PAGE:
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i am submitting a complex lengthy stats problem, with accompanying excel file. I am beginning stats student. I am more interested in theoretical explanations to help me to learn the problem. I am also interested in basic level internet references to help me to understand material. It is irrelevant whether or not you provide correct answer, so long as you have provided detailed logical explanations that will help me to learn.

Please keep in mind that this is my first stats class, and this is foreign to me. I have basic literacy in excel.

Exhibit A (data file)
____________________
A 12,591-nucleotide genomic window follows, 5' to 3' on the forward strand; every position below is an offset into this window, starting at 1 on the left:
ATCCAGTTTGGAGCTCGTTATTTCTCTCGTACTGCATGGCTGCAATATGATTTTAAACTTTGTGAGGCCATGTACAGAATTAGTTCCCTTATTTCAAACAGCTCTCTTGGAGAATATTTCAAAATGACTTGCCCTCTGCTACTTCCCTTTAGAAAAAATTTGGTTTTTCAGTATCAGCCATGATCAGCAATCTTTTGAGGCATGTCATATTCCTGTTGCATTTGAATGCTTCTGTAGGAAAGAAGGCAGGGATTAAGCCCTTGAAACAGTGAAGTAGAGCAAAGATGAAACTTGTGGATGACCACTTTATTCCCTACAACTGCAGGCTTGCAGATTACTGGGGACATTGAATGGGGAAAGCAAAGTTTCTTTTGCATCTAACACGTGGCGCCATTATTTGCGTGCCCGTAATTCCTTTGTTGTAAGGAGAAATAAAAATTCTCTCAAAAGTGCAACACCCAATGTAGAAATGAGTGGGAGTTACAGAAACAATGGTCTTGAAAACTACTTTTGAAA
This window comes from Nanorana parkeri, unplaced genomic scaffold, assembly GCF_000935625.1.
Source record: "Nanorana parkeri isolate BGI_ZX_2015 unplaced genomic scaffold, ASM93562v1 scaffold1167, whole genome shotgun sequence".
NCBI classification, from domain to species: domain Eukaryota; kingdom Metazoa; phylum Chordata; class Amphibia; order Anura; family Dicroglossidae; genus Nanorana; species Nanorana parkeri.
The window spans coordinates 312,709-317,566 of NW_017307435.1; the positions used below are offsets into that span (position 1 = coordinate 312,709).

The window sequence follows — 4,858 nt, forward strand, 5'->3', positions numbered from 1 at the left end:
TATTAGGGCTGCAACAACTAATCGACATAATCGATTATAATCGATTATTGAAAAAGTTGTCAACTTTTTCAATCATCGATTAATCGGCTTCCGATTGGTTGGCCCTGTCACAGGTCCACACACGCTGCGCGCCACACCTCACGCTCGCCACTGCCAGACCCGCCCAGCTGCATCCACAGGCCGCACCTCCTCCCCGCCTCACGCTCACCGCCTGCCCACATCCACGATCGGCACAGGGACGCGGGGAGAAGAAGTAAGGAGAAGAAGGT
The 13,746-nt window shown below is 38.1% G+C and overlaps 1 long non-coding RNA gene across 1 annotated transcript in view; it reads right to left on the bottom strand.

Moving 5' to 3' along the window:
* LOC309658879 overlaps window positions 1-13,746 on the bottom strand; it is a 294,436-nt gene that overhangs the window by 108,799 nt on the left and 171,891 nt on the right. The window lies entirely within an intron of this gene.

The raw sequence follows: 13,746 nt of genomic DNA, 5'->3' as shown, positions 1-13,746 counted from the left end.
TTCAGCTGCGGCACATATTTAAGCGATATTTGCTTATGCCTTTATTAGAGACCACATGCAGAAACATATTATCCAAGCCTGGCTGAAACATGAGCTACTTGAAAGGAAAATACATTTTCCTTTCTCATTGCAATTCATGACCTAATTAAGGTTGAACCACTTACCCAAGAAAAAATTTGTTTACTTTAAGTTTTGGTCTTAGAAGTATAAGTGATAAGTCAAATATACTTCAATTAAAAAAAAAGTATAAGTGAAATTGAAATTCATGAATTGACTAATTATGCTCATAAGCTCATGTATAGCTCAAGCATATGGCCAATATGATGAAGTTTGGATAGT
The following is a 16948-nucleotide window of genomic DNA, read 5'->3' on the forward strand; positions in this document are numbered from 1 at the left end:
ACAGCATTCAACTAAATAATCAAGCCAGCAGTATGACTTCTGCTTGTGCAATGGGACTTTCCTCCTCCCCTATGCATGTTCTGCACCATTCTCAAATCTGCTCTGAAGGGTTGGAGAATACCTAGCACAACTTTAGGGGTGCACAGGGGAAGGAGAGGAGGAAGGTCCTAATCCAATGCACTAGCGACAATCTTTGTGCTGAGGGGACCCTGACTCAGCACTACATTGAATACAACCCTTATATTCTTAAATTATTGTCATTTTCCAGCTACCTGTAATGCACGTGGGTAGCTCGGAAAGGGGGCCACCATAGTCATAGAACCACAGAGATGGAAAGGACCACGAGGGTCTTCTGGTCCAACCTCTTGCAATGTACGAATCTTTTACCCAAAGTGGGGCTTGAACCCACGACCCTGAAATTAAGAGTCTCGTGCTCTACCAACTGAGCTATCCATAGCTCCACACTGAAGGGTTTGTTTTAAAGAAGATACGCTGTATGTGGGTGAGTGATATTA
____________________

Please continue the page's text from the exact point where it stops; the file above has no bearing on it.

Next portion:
thanks

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Kilgore Manufacturing, Inc. (KMI) is a small manufacturing company in the St. Louis area that produces components used in the aerospace industry. James Kilgore, the president and owner of KMI, started the company five years ago. Although business has been reasonably steady for the last two years, KMI has yet to establish any long-term relationships with major aerospace contractors. This is important, because small companies like KMI only get business as subcontractors to the large aerospace manufacturing companies that win major contracts, many of which are with the federal government.

[see attachment for remainder of text]

The data for the first 60 days of production under the new manufacturing process implemented at KMI is collected and available for our analysis. This database contains